A report from Harvard University could add fuel to a debate in Congress over providing regulatory relief for community banks.
The report, released earlier this week by the Kennedy School of Government, underscores a mantra in the industry that's often ill-defined: Small banks have been squeezed by regulation.
The paper, using data from the Federal Deposit Insurance Corp., shows a steep decline in market share for community banks over the last two decades, particularly in the aftermath of the financial crisis. Researchers defined community banks as institutions with $10 billion or less in assets.
The timing of the report is notable. The Senate Banking Committee recently began a series of hearings on regulatory relief for smaller institutions, featuring testimony from regulators, such as the FDIC, the Office of the Comptroller of the Currency and the Federal Reserve Board.
"The most interesting takeaway from this week is that the FDIC is apparently very aware of this paper, and they're trying to get out in front of it," said William Mayer, co-chair of the financial institutions group at Goodwin Proctor.
The academic paper, titled "The State and Fate of Community Banking," looks at the competitive landscape for small banks in the years after the 2010 passing of the Dodd-Frank Act. In subsequent years, community banks' market share, in terms of assets, fell 12%, researchers found.
Community banks also lost ground in several lending categories. Their market share of commercial-and-industrial loans fell 23%, and they also saw a decline in small business and residential lending.
"Obviously, the statistics are depressing," said Terry Jorde, senior executive vice president at the Independent Community Bankers of America, adding that "community bankers are living this every day."
A longer-term view shows an even more dramatic decline. From 1994 to 2014, community banks' share of the U.S. lending was nearly halved, from 41% to 22%. At the same time, market share at the five-biggest banks more than doubled.
Consolidation has also occurred at a rapid pace. Total number of community banks plunged 69% over the two decades, to just over 6,000 institutions.
Small-town banks have been overshadowed by large institutions since the financial crisis, said Marshall Lux, a senior fellow at Harvard who co-authored the report. "This is a part of the country that got forgotten about," said Lux, who was once a chief risk officer at JPMorgan Chase.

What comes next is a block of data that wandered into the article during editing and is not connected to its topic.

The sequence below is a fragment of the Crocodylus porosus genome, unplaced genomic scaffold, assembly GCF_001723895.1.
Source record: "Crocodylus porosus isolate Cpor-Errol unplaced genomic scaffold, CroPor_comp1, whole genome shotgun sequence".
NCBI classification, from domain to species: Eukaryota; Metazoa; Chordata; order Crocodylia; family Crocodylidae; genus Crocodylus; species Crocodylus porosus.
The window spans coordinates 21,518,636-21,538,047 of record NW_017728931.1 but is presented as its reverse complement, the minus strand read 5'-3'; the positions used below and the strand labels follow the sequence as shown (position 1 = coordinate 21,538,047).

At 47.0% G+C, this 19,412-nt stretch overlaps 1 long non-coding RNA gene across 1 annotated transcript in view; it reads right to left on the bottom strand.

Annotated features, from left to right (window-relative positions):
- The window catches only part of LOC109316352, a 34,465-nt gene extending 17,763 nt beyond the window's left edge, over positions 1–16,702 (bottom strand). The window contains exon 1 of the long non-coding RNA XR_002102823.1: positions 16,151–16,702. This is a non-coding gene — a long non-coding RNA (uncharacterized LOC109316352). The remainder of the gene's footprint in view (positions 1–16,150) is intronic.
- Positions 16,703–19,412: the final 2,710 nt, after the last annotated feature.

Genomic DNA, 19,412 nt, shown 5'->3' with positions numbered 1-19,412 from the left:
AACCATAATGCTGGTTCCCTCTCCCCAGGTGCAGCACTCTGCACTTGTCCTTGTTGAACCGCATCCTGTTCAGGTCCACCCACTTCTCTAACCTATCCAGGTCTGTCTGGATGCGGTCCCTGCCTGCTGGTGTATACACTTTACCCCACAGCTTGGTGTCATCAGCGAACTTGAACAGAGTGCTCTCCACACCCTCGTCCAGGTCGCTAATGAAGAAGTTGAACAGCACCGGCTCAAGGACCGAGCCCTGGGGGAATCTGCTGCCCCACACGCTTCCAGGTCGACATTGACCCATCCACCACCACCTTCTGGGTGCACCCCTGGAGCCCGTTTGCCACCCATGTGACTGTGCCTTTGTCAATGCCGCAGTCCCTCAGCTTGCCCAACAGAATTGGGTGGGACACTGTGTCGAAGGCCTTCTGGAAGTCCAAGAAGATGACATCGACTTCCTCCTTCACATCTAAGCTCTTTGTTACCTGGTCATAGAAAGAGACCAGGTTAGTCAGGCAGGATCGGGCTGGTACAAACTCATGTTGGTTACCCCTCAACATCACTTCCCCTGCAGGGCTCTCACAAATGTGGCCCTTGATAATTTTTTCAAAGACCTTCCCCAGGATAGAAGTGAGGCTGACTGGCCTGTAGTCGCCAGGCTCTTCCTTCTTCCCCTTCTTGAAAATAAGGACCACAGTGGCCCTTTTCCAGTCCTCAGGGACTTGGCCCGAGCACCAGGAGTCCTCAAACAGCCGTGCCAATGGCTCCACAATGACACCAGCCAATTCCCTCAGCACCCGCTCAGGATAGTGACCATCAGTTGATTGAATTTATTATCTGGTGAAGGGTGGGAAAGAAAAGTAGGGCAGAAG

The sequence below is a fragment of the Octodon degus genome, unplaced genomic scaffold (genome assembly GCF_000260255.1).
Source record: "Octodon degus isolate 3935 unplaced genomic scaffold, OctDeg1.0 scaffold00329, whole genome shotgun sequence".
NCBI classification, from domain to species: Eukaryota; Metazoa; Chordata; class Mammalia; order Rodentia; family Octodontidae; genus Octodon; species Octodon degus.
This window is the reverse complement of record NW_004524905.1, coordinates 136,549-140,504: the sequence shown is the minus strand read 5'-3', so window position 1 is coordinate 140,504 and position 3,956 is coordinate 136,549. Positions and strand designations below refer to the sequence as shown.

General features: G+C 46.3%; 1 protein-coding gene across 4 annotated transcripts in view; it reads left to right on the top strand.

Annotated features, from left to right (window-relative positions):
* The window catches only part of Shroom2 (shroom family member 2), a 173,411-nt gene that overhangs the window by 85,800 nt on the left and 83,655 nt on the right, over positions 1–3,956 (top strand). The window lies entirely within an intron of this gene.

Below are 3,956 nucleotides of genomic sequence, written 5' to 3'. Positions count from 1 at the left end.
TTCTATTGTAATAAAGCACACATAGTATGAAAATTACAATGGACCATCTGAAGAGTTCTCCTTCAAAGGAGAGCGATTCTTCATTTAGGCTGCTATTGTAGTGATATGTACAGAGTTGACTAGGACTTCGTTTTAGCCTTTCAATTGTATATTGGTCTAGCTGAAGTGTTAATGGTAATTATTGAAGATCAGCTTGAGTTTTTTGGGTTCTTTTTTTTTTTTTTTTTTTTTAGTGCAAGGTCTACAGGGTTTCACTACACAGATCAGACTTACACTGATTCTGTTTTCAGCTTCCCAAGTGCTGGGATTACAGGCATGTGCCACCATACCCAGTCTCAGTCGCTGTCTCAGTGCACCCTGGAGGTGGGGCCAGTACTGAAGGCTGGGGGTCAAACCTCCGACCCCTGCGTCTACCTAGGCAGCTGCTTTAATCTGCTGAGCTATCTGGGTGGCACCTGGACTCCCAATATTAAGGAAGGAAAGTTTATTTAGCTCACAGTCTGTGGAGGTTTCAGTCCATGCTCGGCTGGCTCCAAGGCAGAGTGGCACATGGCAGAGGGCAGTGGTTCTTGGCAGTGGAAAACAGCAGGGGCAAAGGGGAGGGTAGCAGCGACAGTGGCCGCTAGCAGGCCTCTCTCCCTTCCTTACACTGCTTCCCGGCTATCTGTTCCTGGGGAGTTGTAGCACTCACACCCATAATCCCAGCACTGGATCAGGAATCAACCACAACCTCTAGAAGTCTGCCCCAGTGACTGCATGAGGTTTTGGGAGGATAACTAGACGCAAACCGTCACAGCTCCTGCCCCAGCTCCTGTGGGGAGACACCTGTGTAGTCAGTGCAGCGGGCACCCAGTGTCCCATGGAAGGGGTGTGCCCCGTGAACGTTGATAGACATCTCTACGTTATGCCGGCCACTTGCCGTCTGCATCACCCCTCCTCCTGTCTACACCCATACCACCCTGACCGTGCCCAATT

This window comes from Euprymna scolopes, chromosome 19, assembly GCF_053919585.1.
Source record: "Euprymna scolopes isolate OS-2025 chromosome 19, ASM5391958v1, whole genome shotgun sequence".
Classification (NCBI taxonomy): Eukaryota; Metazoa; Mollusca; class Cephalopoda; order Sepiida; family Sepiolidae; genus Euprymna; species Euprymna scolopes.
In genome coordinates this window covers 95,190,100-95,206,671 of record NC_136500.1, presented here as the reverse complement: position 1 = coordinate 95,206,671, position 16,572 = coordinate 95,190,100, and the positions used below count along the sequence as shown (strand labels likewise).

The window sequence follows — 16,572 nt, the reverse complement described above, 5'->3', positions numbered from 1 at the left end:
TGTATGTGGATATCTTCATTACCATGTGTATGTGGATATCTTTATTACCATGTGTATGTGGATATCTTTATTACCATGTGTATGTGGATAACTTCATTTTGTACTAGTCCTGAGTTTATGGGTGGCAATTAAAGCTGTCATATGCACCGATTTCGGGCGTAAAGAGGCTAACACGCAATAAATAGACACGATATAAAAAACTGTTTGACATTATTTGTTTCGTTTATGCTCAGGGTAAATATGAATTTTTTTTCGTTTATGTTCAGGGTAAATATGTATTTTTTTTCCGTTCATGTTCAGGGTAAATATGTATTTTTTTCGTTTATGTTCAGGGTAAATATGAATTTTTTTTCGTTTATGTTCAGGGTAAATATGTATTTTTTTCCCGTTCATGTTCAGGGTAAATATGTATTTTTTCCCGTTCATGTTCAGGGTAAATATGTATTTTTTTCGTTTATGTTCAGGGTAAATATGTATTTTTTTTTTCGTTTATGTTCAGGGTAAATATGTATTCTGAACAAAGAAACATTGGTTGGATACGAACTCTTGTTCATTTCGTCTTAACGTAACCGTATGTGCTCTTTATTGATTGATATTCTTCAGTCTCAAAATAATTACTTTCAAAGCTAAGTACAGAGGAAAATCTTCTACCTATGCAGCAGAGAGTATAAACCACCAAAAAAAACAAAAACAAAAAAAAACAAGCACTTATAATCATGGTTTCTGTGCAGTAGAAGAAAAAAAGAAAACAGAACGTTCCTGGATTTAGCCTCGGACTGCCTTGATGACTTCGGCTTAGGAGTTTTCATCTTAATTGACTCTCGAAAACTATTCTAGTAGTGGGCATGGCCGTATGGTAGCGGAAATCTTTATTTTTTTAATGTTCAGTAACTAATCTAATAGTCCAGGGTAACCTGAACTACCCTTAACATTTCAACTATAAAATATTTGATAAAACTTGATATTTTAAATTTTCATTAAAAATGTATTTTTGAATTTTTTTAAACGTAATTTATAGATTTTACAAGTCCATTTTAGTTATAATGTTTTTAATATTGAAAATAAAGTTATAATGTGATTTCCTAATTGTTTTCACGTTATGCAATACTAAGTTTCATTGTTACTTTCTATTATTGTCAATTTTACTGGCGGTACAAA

Additional factors have contributed to the community bankings decline. Legislation passed during the Clinton administration accelerated the pace of bank mergers, the report found. Advancements in technology have also been a factor.
Low interest rates have also made it difficult to operate a small bank, Mayer said. Faced with lower margins, many community banks have looked for noninterest sources of revenue, but fee-based businesses often involve high compliance costs.
"The amount of regulation that relates to fee generating activity is very substantial," Mayer said.
The Harvard report also highlights the role that small banks play in providing financial services to farming communities. Since 2010, agricultural lending by community banks has surged 19%, while the five-biggest banks issued a smaller volume of farm loans.
In total, small banks provide 77% of all agricultural loans and most of those loans are issued by banks with less than $1 billion in assets.
"Agribusiness is a very specific business, which involves very specific knowledge of the asset class," Lux said.
The ICBA was aware of the study before it was published, and will likely use the data as part its lobbying efforts to roll back regulations for community banks, Jorde said.
It is also likely that data in the Harvard report will appear in the coming campaign cycle, as presidential candidates discuss ways to improve middle-class opportunities.
"When you take the political debate, and you put this study in the context of that, there really is a hand and glove dynamic that you observe," Mayer said.
Kristin Broughton is a reporter at American Banker.
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